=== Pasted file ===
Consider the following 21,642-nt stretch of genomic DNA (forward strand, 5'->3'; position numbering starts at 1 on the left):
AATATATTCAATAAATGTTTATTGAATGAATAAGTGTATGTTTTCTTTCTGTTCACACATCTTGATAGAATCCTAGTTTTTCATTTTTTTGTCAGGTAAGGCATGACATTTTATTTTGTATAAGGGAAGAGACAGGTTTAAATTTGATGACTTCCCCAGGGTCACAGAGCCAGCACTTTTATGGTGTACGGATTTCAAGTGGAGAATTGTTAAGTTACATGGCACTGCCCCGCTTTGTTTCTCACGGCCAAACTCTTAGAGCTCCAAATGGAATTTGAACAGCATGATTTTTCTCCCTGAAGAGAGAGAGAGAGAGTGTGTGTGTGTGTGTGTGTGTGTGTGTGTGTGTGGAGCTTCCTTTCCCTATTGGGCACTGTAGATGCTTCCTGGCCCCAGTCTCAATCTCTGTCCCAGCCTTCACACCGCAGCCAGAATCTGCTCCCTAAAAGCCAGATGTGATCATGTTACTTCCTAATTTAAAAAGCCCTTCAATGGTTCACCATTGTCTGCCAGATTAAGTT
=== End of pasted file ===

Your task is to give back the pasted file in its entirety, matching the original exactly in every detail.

Consider the following 21,642-nt stretch of genomic DNA (forward strand, 5'->3'; position numbering starts at 1 on the left):
AATATATTCAATAAATGTTTATTGAATGAATAAGTGTATGTTTTCTTTCTGTTCACACATCTTGATAGAATCCTAGTTTTTCATTTTTTTGTCAGGTAAGGCATGACATTTTATTTTGTATAAGGGAAGAGACAGGTTTAAATTTGATGACTTCCCCAGGGTCACAGAGCCAGCACTTTTATGGTGTACGGATTTCAAGTGGAGAATTGTTAAGTTACATGGCACTGCCCCGCTTTGTTTCTCACGGCCAAACTCTTAGAGCTCCAAATGGAATTTGAACAGCATGATTTTTCTCCCTGAAGAGAGAGAGAGAGAGTGTGTGTGTGTGTGTGTGTGTGTGTGTGTGTGTGGAGCTTCCTTTCCCTATTGGGCACTGTAGATGCTTCCTGGCCCCAGTCTCAATCTCTGTCCCAGCCTTCACACCGCAGCCAGAATCTGCTCCCTAAAAGCCAGATGTGATCATGTTACTTCCTAATTTAAAAAGCCCTTCAATGGTTCACCATTGTCTGCCAGATTAAGTT